This chapter looks at norms translation processes in the field of domestic violence. Using data from five countries of Central Eastern Europe (CEE)—Bulgaria, Croatia, Hungary, Poland and Romania—it proposes a multi-pronged cross-directional international influence model that challenges traditional top-down understandings of international influence. The author argues that international influence is not direct, linear and top-down but constructed and negotiated in processes of interaction between international actors and domestic agents, where translation processes influence the direction of policy change. International influence provides content to reforms through defining, communicating and monitoring norms, and through facilitating the production of evidence for domestic violence as a policy problem. In order to understand the nature of international influence, we have to look beyond norms transfer at two additional mechanisms through which it impacts domestic policy processes. First, international influence can create ‘political opportunities’ to enable domestic mobilization for policy change. Second, domestic agents are key in the translation of international norms. Enabling such agency becomes critical in processes of norms translation. The chapter shows how international influence understood along these lines contributes to the variation in policy progress achieved in different contexts.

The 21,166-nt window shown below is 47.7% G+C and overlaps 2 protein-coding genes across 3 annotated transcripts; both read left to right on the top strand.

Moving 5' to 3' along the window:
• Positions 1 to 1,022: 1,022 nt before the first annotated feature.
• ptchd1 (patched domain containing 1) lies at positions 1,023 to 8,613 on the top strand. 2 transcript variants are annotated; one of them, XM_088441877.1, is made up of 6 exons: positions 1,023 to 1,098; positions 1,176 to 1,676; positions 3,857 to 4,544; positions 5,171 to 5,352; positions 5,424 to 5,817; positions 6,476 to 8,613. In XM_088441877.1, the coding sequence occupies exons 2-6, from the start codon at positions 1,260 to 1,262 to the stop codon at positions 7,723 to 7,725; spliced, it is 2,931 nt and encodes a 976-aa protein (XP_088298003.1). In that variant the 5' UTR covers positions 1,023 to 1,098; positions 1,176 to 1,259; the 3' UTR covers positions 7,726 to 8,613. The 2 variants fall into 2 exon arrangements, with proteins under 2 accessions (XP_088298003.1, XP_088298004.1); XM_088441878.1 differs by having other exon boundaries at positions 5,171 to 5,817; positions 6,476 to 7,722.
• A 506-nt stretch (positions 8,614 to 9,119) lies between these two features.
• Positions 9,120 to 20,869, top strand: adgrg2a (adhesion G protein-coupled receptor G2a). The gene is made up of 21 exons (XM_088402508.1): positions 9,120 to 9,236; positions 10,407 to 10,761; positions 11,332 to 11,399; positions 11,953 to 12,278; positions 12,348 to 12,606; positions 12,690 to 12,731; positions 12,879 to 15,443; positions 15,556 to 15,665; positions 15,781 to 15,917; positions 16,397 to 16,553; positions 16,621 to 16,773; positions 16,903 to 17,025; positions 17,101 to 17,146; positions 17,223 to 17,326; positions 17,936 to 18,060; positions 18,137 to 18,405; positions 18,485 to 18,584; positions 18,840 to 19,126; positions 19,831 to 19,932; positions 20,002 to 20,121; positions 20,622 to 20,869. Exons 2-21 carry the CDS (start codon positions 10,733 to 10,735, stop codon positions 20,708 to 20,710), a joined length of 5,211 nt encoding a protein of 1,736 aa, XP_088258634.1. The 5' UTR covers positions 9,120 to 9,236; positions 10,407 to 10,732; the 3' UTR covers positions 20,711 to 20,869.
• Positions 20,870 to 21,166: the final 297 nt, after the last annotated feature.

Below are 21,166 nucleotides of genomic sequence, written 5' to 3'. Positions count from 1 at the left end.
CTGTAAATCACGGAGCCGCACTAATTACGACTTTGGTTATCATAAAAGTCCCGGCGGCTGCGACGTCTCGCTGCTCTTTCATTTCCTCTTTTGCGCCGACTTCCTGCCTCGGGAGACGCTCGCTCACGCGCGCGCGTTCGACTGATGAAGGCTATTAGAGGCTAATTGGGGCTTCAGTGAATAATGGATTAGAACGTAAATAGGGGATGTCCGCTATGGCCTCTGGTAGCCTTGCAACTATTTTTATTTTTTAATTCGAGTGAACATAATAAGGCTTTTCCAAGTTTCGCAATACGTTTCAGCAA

Andrea Krizsán and Birte Siim
This chapter addresses the divergence and convergence of the framings of gender equality in nationalist and nativist discourses in the 2014 EP elections. It compares how representatives of populist radical-right (PRR) parties in Croatia, Denmark, Germany, Hungary, Italy, the Netherlands and Spain, frame gender equality and family issues in relation to migration and mobility in their electoral campaigns for the EP and during the first months of the 2014–18 parliamentary cycle. Gender and family issues are part of the programmes, campaigns and statements of the populist radical right, less prominently in the Nordic countries but quite centrally in the East, Central and Southern European countries as well as Germany. The analysis shows how rather than using similar gender and family frames, gender and family issues are instrumentalized to serve various exclusive forms of nationalism, anti-colonialist claims, or nationalist demographic sustainability arguments.